How Colin Kaepernick inspired activism, awareness and Seattle athletes to speak out against racial injustice

ATHLETES, NOW MORE than ever, are demanding to be heard on social-justice issues. Their fans are watching, listening and — yes — engaging in ways never seen, too.

The Backstory: Conversations about race and equality resonate at all levels in sports — not just the big leagues

Many athletes took courageous stances on social causes before our current social-justice movement. Muhammad Ali, Bill Russell, Kareem Abdul-Jabbar and Jim Brown were among the most well-known athlete-activists in the 1960s. The most iconic demonstration of athletes protesting came from Tommie Smith and John Carlos during a medal ceremony at the 1968 Summer Olympics, and their fist-raising salute for Black Power remains an indelible image of the Civil Rights era. “We were the horticulturists,” Carlos told the Telegraph UK recently. “We planted seeds, and we nourished them and watered them and returned them to Earth. These young athletes making these statements, they are the fruit of our labor.”

Colin Kaepernick was the turning point for this generation of athletes. In 2016, the San Francisco 49ers quarterback began kneeling during the national anthem before NFL games to protest racial injustice, stirring impassioned debate throughout a country deeply divided on social and political issues. Kaepernick’s protests effectively cost him his football career; by 2017, he was out of the league.

Four years later, the effects of Kaepernick’s activism can be put into better context, and the simple conclusion is this: It worked. Kaepernick’s protests not only stoked passion and awareness in the public consciousness; they went beyond that within the Black community. According to a study of political behavior among Black Americans, Kaepernick was “a powerful mobilizing force” who directly inspired nearly one-third of Black people polled to donate to a political cause, attend a protest or boycott the NFL. More than half of respondents said Kaepernick inspired them to vote in a local or national election. That activism reached new heights this week when, for what is believed to be the first time, some professional athletes in the NBA, WNBA, Major League Baseball and Major League Soccer refused to play games the same day, Aug. 26, in the wake of the police shooting of Jacob Blake in Kenosha, Wisconsin.

Christopher Towler, an assistant professor of political science at Sacramento State who earned his doctorate at the University of Washington, used data from the Black Voter Project to research Kaepernick’s influence and then co-authored a paper titled “Shut Up and Play: Black Athletes, Protest Politics, and Black Political Action,” published in March. “I think one of the most important parts about (the research) is, not only is he motivating people to participate; it’s that he’s working within this larger Black Lives Matter movement, and those who support the movement are really, really paying attention to Kaepernick as a national leader (for the movement),” Towler told me in a recent phone interview.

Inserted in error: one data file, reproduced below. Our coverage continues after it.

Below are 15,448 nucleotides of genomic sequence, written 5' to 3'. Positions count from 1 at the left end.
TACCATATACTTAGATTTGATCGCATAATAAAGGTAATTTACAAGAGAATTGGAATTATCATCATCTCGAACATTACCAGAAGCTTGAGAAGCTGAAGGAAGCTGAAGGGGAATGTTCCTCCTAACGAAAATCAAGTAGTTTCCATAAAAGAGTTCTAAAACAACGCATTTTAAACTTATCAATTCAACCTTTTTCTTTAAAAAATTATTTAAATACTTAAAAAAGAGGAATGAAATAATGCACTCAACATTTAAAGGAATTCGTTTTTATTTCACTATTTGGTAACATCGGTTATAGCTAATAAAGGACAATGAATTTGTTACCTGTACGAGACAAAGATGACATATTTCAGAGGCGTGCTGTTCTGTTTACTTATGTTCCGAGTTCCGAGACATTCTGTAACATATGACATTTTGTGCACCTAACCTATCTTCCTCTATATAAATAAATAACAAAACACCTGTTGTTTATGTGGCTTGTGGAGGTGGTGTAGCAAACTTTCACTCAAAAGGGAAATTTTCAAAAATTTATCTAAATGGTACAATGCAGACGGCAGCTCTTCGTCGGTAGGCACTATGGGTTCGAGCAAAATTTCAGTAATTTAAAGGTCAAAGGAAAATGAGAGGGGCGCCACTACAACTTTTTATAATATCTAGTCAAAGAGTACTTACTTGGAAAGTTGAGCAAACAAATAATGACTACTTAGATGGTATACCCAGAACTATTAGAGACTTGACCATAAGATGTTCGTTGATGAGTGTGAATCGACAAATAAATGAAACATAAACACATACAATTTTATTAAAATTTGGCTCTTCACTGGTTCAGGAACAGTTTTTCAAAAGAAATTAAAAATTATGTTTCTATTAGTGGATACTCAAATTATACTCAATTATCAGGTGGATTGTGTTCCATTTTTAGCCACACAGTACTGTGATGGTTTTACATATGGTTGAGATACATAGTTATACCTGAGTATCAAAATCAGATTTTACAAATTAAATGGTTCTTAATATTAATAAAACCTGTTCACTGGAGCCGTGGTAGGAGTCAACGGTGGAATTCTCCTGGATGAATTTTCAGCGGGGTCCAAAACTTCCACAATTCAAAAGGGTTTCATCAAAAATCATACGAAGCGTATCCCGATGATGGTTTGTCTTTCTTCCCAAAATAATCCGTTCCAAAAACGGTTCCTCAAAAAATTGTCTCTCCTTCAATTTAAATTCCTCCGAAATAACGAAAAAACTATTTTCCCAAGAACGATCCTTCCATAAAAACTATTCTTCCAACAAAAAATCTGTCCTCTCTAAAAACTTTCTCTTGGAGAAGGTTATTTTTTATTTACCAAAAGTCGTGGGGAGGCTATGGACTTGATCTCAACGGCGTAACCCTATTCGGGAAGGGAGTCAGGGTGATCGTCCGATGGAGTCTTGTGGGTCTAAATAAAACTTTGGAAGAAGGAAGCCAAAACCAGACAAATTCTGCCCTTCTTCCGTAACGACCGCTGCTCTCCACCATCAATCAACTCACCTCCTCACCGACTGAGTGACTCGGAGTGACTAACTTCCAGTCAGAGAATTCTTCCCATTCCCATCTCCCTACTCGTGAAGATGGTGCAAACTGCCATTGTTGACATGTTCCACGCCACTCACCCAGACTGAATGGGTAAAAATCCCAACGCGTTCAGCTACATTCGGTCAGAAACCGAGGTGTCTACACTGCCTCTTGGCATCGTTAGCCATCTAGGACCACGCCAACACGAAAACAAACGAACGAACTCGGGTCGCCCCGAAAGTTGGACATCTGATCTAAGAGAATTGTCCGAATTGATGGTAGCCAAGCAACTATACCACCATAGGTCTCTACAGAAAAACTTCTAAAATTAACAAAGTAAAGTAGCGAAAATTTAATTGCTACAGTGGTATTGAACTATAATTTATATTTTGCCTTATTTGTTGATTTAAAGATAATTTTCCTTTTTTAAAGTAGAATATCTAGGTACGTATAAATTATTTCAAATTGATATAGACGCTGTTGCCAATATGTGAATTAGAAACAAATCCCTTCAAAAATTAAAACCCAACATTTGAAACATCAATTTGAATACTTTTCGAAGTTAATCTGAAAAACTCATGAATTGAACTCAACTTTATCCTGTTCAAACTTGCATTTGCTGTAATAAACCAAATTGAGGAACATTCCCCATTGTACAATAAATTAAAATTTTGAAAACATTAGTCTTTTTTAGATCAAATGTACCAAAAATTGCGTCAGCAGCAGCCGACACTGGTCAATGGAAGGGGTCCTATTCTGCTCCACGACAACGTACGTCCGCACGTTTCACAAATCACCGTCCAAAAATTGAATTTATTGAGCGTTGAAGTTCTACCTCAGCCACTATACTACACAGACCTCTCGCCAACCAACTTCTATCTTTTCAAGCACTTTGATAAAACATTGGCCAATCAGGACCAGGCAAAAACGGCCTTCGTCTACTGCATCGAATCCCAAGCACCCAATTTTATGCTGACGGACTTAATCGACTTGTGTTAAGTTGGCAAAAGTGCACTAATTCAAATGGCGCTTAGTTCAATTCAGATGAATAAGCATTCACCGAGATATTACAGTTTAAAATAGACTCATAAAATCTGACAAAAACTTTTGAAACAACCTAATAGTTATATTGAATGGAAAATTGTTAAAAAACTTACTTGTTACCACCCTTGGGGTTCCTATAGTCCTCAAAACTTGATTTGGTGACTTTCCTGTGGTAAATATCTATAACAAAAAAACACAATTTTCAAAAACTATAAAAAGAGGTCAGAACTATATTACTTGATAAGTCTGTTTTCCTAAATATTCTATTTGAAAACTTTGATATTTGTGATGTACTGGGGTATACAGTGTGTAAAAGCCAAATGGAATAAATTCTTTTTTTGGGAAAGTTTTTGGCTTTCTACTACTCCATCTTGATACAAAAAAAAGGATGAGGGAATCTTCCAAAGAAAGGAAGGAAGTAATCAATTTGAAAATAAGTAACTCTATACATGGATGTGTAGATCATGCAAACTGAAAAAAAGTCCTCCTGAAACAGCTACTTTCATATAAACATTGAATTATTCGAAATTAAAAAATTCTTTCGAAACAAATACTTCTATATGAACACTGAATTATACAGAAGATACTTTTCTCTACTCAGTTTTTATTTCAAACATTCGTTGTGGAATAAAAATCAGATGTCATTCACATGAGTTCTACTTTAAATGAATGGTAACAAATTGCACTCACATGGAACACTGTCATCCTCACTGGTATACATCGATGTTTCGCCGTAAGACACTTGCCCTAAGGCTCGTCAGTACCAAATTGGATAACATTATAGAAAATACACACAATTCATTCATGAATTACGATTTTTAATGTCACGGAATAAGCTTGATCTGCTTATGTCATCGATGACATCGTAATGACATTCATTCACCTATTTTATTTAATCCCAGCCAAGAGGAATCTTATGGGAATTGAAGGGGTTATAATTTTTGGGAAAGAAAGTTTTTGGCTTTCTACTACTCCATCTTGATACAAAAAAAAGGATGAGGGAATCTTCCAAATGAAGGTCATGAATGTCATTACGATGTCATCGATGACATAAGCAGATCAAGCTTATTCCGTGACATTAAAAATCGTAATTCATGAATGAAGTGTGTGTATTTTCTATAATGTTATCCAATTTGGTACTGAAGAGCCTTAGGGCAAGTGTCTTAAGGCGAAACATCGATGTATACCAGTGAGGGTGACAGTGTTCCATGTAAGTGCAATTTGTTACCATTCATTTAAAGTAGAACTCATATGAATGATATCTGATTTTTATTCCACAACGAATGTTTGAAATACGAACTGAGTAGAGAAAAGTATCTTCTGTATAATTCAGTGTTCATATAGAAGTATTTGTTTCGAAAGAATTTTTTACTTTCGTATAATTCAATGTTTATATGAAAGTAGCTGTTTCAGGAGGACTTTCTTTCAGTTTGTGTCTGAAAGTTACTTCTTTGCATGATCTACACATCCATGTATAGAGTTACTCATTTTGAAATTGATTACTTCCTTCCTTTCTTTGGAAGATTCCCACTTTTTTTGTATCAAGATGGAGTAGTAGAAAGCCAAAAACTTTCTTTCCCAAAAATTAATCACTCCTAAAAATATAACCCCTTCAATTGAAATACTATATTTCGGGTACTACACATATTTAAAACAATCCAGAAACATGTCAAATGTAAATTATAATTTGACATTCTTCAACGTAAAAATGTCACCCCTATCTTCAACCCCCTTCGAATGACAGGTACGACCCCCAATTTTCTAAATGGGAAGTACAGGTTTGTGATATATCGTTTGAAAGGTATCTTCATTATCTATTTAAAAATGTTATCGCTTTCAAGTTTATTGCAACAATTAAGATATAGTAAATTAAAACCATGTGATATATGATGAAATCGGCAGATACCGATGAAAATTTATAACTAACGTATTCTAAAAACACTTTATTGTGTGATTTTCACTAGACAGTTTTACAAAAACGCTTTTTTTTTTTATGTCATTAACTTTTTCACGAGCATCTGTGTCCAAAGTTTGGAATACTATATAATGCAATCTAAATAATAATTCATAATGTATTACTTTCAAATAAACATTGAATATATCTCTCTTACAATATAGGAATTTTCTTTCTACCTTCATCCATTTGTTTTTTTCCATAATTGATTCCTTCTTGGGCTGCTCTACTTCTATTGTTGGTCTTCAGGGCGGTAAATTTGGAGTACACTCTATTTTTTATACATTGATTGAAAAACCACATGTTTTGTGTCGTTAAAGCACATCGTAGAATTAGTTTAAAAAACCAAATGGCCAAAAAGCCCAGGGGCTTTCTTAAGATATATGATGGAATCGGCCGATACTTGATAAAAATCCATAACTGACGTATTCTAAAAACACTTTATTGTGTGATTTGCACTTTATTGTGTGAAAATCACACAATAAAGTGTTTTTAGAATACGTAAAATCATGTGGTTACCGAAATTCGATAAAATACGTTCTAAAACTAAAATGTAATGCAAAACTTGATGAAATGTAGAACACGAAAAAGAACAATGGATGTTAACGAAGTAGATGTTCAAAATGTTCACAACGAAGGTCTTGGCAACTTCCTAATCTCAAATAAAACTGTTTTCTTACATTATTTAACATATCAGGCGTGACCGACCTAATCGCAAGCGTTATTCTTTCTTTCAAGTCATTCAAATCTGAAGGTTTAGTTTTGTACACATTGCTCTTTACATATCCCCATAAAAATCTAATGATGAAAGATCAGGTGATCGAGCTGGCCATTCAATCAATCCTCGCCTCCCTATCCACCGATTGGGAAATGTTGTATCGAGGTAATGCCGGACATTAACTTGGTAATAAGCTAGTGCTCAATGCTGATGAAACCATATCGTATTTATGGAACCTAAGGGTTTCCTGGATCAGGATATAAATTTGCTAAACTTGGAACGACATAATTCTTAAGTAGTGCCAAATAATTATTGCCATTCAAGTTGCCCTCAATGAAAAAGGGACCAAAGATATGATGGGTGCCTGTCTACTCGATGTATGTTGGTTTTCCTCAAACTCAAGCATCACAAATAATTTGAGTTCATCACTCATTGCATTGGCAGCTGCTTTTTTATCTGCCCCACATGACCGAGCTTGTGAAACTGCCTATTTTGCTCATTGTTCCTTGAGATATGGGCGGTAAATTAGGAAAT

Across virtually all sports this summer, as professional leagues returned to play in the midst of the COVID-19 pandemic, more athletes are following Kaepernick’s lead amid the national uproar over racial injustice. The research shows how influential athletes can be. Their growing political influence, Towler said, isn’t strictly limited to the Black community; more white athletes and more white coaches are starting to stand up and speak out about racial issues that the white community has ignored for too long, and Towler recognizes the potential ripple effects those added voices could have on social activism, too.

SEATTLE SPORTS STARS Sue Bird, Megan Rapinoe and Russell Wilson each wore a Black Lives Matter T-shirt as they hosted ESPN’s annual awards show, The ESPYS, filmed remotely from their Seattle homes in June. The show’s opening segment took on a somber, serious tone as each athlete spoke about the national movement following the killings of Ahmaud Arbery, Breonna Taylor and George Floyd.

“For centuries, there have been fights for justice and equality in this country, led by Black people,” Rapinoe, the OL Reign and U.S. soccer star, said during the show. “This movement is no different, but as white people, this is the breaking point. This time, we’ve got to have their backs.” “Trust us: We know that sports are important. It’s why we’re gathered here tonight,” added Bird, the Storm point guard. “But do Black lives matter to you when they’re not throwing touchdowns, grabbing rebounds, serving aces? If that was uncomfortable to hear, good. I used to shy away from moments like this, because it’s convenient to be quiet. To be thought of as safe and polite. Colin Kaepernick never shied away. He knew that discomfort was essential to liberation and that fighting the oppression against Black people is bigger than sports.”

Added Wilson, the Seahawks quarterback: “Our country’s work is not anywhere close to done. We need justice. We need true leadership. We need a change, and we need it now. … As millions of people of all colors protest, I see a world of hurt, pain and despair. But I also see a new generation. A generation that is calling out in desperate need for lasting change.”

OTHER SEAHAWKS have been outspoken on social issues in recent years. Michael Bennett, one of the stars of the Seahawks’ defense during their Super Bowl runs in 2013 and 2014, was one of a handful of NFL players to support Kaepernick and protest during the national anthem. In 2017, Bennett sat on the team bench during the performance of the anthem; before some games, Justin Britt, a white offensive lineman, stood next to Bennett and put his arm on Bennett’s shoulder in a show of solidarity.



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